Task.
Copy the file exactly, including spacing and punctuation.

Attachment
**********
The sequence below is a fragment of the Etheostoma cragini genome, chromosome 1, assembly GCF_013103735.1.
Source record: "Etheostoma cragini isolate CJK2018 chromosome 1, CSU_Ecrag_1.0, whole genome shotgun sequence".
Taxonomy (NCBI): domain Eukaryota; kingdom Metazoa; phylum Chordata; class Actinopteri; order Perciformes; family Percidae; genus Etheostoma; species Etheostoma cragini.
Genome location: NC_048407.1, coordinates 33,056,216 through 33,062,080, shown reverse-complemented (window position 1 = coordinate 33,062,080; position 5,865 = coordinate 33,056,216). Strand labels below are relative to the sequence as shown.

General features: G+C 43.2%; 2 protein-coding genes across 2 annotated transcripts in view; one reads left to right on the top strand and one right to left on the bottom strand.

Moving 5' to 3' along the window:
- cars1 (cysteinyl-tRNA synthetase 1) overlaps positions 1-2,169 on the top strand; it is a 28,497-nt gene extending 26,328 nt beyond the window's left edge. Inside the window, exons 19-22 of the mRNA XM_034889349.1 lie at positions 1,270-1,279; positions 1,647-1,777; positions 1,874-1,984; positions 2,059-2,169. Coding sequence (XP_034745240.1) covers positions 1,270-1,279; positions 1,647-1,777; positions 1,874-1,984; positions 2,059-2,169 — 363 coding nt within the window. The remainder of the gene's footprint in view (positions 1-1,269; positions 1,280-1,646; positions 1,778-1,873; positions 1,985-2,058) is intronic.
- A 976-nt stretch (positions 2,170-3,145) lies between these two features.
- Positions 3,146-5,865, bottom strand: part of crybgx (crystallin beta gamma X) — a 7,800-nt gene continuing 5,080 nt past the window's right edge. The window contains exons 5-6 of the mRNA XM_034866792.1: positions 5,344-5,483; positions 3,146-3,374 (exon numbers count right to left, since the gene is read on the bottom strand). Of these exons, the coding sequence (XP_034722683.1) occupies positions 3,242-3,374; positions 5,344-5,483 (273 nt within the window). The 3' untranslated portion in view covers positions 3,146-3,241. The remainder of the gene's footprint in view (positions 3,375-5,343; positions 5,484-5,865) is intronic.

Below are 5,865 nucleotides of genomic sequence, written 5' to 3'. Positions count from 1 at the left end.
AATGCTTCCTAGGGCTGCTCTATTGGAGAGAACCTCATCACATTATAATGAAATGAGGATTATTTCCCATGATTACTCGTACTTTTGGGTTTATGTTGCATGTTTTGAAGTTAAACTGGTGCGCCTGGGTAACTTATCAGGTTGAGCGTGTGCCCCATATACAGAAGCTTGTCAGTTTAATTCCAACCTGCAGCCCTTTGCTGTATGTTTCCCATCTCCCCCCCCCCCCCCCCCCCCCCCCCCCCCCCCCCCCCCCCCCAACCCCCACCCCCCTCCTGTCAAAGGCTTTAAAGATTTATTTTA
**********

The sequence below is a fragment of the Etheostoma cragini genome, chromosome 1, assembly GCF_013103735.1.
Source record: "Etheostoma cragini isolate CJK2018 chromosome 1, CSU_Ecrag_1.0, whole genome shotgun sequence".
Taxonomy (NCBI): domain Eukaryota; kingdom Metazoa; phylum Chordata; class Actinopteri; order Perciformes; family Percidae; genus Etheostoma; species Etheostoma cragini.
Genome location: NC_048407.1, coordinates 33,056,216 through 33,062,080, shown reverse-complemented (window position 1 = coordinate 33,062,080; position 5,865 = coordinate 33,056,216). Strand labels below are relative to the sequence as shown.

General features: G+C 43.2%; 2 protein-coding genes across 2 annotated transcripts in view; one reads left to right on the top strand and one right to left on the bottom strand.

Moving 5' to 3' along the window:
- cars1 (cysteinyl-tRNA synthetase 1) overlaps positions 1-2,169 on the top strand; it is a 28,497-nt gene extending 26,328 nt beyond the window's left edge. Inside the window, exons 19-22 of the mRNA XM_034889349.1 lie at positions 1,270-1,279; positions 1,647-1,777; positions 1,874-1,984; positions 2,059-2,169. Coding sequence (XP_034745240.1) covers positions 1,270-1,279; positions 1,647-1,777; positions 1,874-1,984; positions 2,059-2,169 — 363 coding nt within the window. The remainder of the gene's footprint in view (positions 1-1,269; positions 1,280-1,646; positions 1,778-1,873; positions 1,985-2,058) is intronic.
- A 976-nt stretch (positions 2,170-3,145) lies between these two features.
- Positions 3,146-5,865, bottom strand: part of crybgx (crystallin beta gamma X) — a 7,800-nt gene continuing 5,080 nt past the window's right edge. The window contains exons 5-6 of the mRNA XM_034866792.1: positions 5,344-5,483; positions 3,146-3,374 (exon numbers count right to left, since the gene is read on the bottom strand). Of these exons, the coding sequence (XP_034722683.1) occupies positions 3,242-3,374; positions 5,344-5,483 (273 nt within the window). The 3' untranslated portion in view covers positions 3,146-3,241. The remainder of the gene's footprint in view (positions 3,375-5,343; positions 5,484-5,865) is intronic.

Below are 5,865 nucleotides of genomic sequence, written 5' to 3'. Positions count from 1 at the left end.
AATGCTTCCTAGGGCTGCTCTATTGGAGAGAACCTCATCACATTATAATGAAATGAGGATTATTTCCCATGATTACTCGTACTTTTGGGTTTATGTTGCATGTTTTGAAGTTAAACTGGTGCGCCTGGGTAACTTATCAGGTTGAGCGTGTGCCCCATATACAGAAGCTTGTCAGTTTAATTCCAACCTGCAGCCCTTTGCTGTATGTTTCCCATCTCCCCCCCCCCCCCCCCCCCCCCCCCCCCCCCCCCCCCCCCCCAACCCCCACCCCCCTCCTGTCAAAGGCTTTAAAGATTTATTTTA